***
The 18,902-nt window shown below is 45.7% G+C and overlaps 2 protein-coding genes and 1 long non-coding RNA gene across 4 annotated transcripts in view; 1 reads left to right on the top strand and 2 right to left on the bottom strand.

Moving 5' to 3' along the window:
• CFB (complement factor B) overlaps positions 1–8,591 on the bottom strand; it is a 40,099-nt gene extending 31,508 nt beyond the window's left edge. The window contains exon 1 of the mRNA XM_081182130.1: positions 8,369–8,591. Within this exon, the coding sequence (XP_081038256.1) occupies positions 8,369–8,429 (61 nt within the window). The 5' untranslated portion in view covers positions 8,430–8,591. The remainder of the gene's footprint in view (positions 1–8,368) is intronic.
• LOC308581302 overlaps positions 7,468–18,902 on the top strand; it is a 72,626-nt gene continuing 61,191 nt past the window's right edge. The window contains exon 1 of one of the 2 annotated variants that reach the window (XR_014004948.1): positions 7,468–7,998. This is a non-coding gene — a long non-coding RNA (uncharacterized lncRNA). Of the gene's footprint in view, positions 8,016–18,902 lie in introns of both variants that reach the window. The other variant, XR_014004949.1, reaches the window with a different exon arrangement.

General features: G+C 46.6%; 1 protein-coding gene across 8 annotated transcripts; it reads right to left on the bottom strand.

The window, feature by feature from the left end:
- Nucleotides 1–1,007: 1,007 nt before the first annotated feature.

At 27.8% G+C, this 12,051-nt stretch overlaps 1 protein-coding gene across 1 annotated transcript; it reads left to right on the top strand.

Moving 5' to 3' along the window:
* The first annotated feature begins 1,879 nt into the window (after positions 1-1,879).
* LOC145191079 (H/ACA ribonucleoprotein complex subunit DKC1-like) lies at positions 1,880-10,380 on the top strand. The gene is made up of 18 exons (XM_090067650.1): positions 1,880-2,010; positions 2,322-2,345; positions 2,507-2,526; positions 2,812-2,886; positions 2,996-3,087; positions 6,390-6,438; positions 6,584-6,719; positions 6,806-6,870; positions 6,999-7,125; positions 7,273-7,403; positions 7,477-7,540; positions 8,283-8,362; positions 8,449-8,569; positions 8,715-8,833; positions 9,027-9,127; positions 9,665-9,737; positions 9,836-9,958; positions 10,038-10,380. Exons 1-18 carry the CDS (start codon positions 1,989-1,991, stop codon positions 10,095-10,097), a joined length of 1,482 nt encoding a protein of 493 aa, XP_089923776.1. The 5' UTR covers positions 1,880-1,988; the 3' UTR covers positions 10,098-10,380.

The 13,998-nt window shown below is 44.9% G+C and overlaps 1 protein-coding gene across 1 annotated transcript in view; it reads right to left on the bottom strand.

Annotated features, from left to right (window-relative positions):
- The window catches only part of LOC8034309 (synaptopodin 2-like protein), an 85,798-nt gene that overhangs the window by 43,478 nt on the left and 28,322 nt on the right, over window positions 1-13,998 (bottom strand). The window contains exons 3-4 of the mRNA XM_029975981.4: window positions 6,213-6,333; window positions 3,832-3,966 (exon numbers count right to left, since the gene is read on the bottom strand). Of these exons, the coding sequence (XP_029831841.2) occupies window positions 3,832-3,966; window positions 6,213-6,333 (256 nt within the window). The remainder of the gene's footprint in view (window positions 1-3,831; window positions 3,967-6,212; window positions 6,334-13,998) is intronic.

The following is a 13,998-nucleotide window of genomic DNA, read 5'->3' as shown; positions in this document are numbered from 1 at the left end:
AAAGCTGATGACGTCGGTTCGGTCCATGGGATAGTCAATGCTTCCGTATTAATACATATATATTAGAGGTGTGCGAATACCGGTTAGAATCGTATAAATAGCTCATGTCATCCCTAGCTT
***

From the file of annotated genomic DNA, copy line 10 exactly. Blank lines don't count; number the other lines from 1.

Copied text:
* The first annotated feature begins 1,879 nt into the window (after positions 1-1,879).